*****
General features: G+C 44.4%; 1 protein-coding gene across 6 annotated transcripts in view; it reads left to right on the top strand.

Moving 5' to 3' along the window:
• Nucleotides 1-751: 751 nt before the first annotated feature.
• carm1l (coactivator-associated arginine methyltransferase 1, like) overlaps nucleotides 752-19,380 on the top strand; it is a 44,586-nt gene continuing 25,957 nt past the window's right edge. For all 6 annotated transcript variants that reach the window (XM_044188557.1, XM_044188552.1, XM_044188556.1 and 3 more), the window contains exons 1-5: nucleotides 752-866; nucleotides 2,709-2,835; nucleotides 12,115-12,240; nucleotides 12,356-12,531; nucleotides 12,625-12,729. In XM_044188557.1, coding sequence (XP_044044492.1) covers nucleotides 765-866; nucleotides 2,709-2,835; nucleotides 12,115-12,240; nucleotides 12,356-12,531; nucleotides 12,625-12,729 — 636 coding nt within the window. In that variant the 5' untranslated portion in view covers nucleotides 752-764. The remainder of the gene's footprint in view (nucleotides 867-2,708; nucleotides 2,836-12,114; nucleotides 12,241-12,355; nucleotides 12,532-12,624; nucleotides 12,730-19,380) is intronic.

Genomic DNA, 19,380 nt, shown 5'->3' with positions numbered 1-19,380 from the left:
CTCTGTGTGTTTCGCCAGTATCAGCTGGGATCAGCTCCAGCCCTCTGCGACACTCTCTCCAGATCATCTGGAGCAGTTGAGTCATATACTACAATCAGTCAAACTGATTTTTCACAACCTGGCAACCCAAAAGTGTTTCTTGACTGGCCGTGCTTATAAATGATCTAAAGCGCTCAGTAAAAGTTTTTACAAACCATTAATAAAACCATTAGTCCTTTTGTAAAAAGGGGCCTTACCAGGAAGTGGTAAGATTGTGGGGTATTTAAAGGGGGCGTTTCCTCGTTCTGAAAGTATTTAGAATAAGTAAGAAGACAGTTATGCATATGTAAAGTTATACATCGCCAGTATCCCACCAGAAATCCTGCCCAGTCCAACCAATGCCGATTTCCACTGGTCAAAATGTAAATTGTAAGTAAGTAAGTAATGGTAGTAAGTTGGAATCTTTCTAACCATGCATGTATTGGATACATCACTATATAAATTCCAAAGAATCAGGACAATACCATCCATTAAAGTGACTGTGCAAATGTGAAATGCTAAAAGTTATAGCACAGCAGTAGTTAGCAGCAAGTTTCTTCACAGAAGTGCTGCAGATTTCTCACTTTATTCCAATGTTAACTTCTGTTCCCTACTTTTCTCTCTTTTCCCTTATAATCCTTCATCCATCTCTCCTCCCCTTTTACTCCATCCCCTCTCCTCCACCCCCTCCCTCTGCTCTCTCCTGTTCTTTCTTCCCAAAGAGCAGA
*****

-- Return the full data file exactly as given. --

General features: G+C 44.4%; 1 protein-coding gene across 6 annotated transcripts in view; it reads left to right on the top strand.

Moving 5' to 3' along the window:
• Nucleotides 1-751: 751 nt before the first annotated feature.
• carm1l (coactivator-associated arginine methyltransferase 1, like) overlaps nucleotides 752-19,380 on the top strand; it is a 44,586-nt gene continuing 25,957 nt past the window's right edge. For all 6 annotated transcript variants that reach the window (XM_044188557.1, XM_044188552.1, XM_044188556.1 and 3 more), the window contains exons 1-5: nucleotides 752-866; nucleotides 2,709-2,835; nucleotides 12,115-12,240; nucleotides 12,356-12,531; nucleotides 12,625-12,729. In XM_044188557.1, coding sequence (XP_044044492.1) covers nucleotides 765-866; nucleotides 2,709-2,835; nucleotides 12,115-12,240; nucleotides 12,356-12,531; nucleotides 12,625-12,729 — 636 coding nt within the window. In that variant the 5' untranslated portion in view covers nucleotides 752-764. The remainder of the gene's footprint in view (nucleotides 867-2,708; nucleotides 2,836-12,114; nucleotides 12,241-12,355; nucleotides 12,532-12,624; nucleotides 12,730-19,380) is intronic.

Genomic DNA, 19,380 nt, shown 5'->3' with positions numbered 1-19,380 from the left:
CTCTGTGTGTTTCGCCAGTATCAGCTGGGATCAGCTCCAGCCCTCTGCGACACTCTCTCCAGATCATCTGGAGCAGTTGAGTCATATACTACAATCAGTCAAACTGATTTTTCACAACCTGGCAACCCAAAAGTGTTTCTTGACTGGCCGTGCTTATAAATGATCTAAAGCGCTCAGTAAAAGTTTTTACAAACCATTAATAAAACCATTAGTCCTTTTGTAAAAAGGGGCCTTACCAGGAAGTGGTAAGATTGTGGGGTATTTAAAGGGGGCGTTTCCTCGTTCTGAAAGTATTTAGAATAAGTAAGAAGACAGTTATGCATATGTAAAGTTATACATCGCCAGTATCCCACCAGAAATCCTGCCCAGTCCAACCAATGCCGATTTCCACTGGTCAAAATGTAAATTGTAAGTAAGTAAGTAATGGTAGTAAGTTGGAATCTTTCTAACCATGCATGTATTGGATACATCACTATATAAATTCCAAAGAATCAGGACAATACCATCCATTAAAGTGACTGTGCAAATGTGAAATGCTAAAAGTTATAGCACAGCAGTAGTTAGCAGCAAGTTTCTTCACAGAAGTGCTGCAGATTTCTCACTTTATTCCAATGTTAACTTCTGTTCCCTACTTTTCTCTCTTTTCCCTTATAATCCTTCATCCATCTCTCCTCCCCTTTTACTCCATCCCCTCTCCTCCACCCCCTCCCTCTGCTCTCTCCTGTTCTTTCTTCCCAAAGAGCAGA